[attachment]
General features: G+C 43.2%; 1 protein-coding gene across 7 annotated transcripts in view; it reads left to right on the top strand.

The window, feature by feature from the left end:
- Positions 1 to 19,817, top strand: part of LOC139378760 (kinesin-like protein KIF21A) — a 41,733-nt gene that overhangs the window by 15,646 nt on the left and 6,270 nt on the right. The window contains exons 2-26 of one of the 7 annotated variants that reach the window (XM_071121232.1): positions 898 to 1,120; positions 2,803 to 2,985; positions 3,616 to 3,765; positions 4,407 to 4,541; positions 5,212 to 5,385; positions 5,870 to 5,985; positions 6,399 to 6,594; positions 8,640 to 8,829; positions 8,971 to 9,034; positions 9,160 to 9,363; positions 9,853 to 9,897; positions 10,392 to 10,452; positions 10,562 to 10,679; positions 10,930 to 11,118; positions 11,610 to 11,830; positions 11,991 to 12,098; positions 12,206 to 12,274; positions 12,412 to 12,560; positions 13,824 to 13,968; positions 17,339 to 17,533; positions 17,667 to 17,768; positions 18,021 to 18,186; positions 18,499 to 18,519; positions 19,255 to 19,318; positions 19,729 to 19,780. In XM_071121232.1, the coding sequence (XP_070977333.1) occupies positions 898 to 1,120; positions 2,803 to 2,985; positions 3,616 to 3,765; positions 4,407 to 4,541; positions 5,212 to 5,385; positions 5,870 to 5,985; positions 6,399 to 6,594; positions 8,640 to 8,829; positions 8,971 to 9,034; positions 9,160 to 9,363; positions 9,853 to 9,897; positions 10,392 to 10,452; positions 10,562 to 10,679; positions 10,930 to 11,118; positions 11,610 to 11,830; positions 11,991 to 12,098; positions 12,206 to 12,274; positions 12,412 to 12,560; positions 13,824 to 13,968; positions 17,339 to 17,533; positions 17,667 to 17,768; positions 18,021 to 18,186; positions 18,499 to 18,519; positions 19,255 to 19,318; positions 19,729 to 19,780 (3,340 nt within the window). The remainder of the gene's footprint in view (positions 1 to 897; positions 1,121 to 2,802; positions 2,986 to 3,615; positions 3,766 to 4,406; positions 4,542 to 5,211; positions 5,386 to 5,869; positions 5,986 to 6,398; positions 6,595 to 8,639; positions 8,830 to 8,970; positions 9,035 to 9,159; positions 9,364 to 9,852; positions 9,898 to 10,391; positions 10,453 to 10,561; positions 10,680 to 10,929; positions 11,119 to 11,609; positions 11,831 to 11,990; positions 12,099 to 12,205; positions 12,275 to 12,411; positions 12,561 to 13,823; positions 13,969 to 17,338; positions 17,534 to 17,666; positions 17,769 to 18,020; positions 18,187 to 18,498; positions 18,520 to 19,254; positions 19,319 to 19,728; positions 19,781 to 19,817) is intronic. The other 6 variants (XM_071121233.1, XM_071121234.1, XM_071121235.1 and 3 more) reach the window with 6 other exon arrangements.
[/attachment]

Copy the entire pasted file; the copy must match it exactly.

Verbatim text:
General features: G+C 43.2%; 1 protein-coding gene across 7 annotated transcripts in view; it reads left to right on the top strand.

The window, feature by feature from the left end:
- Positions 1 to 19,817, top strand: part of LOC139378760 (kinesin-like protein KIF21A) — a 41,733-nt gene that overhangs the window by 15,646 nt on the left and 6,270 nt on the right. The window contains exons 2-26 of one of the 7 annotated variants that reach the window (XM_071121232.1): positions 898 to 1,120; positions 2,803 to 2,985; positions 3,616 to 3,765; positions 4,407 to 4,541; positions 5,212 to 5,385; positions 5,870 to 5,985; positions 6,399 to 6,594; positions 8,640 to 8,829; positions 8,971 to 9,034; positions 9,160 to 9,363; positions 9,853 to 9,897; positions 10,392 to 10,452; positions 10,562 to 10,679; positions 10,930 to 11,118; positions 11,610 to 11,830; positions 11,991 to 12,098; positions 12,206 to 12,274; positions 12,412 to 12,560; positions 13,824 to 13,968; positions 17,339 to 17,533; positions 17,667 to 17,768; positions 18,021 to 18,186; positions 18,499 to 18,519; positions 19,255 to 19,318; positions 19,729 to 19,780. In XM_071121232.1, the coding sequence (XP_070977333.1) occupies positions 898 to 1,120; positions 2,803 to 2,985; positions 3,616 to 3,765; positions 4,407 to 4,541; positions 5,212 to 5,385; positions 5,870 to 5,985; positions 6,399 to 6,594; positions 8,640 to 8,829; positions 8,971 to 9,034; positions 9,160 to 9,363; positions 9,853 to 9,897; positions 10,392 to 10,452; positions 10,562 to 10,679; positions 10,930 to 11,118; positions 11,610 to 11,830; positions 11,991 to 12,098; positions 12,206 to 12,274; positions 12,412 to 12,560; positions 13,824 to 13,968; positions 17,339 to 17,533; positions 17,667 to 17,768; positions 18,021 to 18,186; positions 18,499 to 18,519; positions 19,255 to 19,318; positions 19,729 to 19,780 (3,340 nt within the window). The remainder of the gene's footprint in view (positions 1 to 897; positions 1,121 to 2,802; positions 2,986 to 3,615; positions 3,766 to 4,406; positions 4,542 to 5,211; positions 5,386 to 5,869; positions 5,986 to 6,398; positions 6,595 to 8,639; positions 8,830 to 8,970; positions 9,035 to 9,159; positions 9,364 to 9,852; positions 9,898 to 10,391; positions 10,453 to 10,561; positions 10,680 to 10,929; positions 11,119 to 11,609; positions 11,831 to 11,990; positions 12,099 to 12,205; positions 12,275 to 12,411; positions 12,561 to 13,823; positions 13,969 to 17,338; positions 17,534 to 17,666; positions 17,769 to 18,020; positions 18,187 to 18,498; positions 18,520 to 19,254; positions 19,319 to 19,728; positions 19,781 to 19,817) is intronic. The other 6 variants (XM_071121233.1, XM_071121234.1, XM_071121235.1 and 3 more) reach the window with 6 other exon arrangements.